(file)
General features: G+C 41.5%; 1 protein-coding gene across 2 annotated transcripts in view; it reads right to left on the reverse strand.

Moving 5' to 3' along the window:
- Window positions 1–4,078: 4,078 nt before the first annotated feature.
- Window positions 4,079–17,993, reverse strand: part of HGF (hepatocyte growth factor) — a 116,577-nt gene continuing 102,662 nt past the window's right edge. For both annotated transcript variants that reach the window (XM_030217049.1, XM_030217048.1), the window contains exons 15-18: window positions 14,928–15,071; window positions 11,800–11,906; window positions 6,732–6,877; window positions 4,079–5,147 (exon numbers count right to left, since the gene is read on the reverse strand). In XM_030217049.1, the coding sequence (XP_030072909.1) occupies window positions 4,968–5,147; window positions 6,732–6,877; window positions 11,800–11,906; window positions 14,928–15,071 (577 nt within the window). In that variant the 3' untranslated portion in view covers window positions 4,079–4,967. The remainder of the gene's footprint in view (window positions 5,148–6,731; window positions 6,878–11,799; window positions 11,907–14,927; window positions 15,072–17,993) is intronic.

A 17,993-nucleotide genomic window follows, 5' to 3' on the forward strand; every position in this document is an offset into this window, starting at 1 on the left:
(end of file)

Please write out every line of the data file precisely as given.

General features: G+C 41.5%; 1 protein-coding gene across 2 annotated transcripts in view; it reads right to left on the reverse strand.

Moving 5' to 3' along the window:
- Window positions 1–4,078: 4,078 nt before the first annotated feature.
- Window positions 4,079–17,993, reverse strand: part of HGF (hepatocyte growth factor) — a 116,577-nt gene continuing 102,662 nt past the window's right edge. For both annotated transcript variants that reach the window (XM_030217049.1, XM_030217048.1), the window contains exons 15-18: window positions 14,928–15,071; window positions 11,800–11,906; window positions 6,732–6,877; window positions 4,079–5,147 (exon numbers count right to left, since the gene is read on the reverse strand). In XM_030217049.1, the coding sequence (XP_030072909.1) occupies window positions 4,968–5,147; window positions 6,732–6,877; window positions 11,800–11,906; window positions 14,928–15,071 (577 nt within the window). In that variant the 3' untranslated portion in view covers window positions 4,079–4,967. The remainder of the gene's footprint in view (window positions 5,148–6,731; window positions 6,878–11,799; window positions 11,907–14,927; window positions 15,072–17,993) is intronic.

A 17,993-nucleotide genomic window follows, 5' to 3' on the forward strand; every position in this document is an offset into this window, starting at 1 on the left: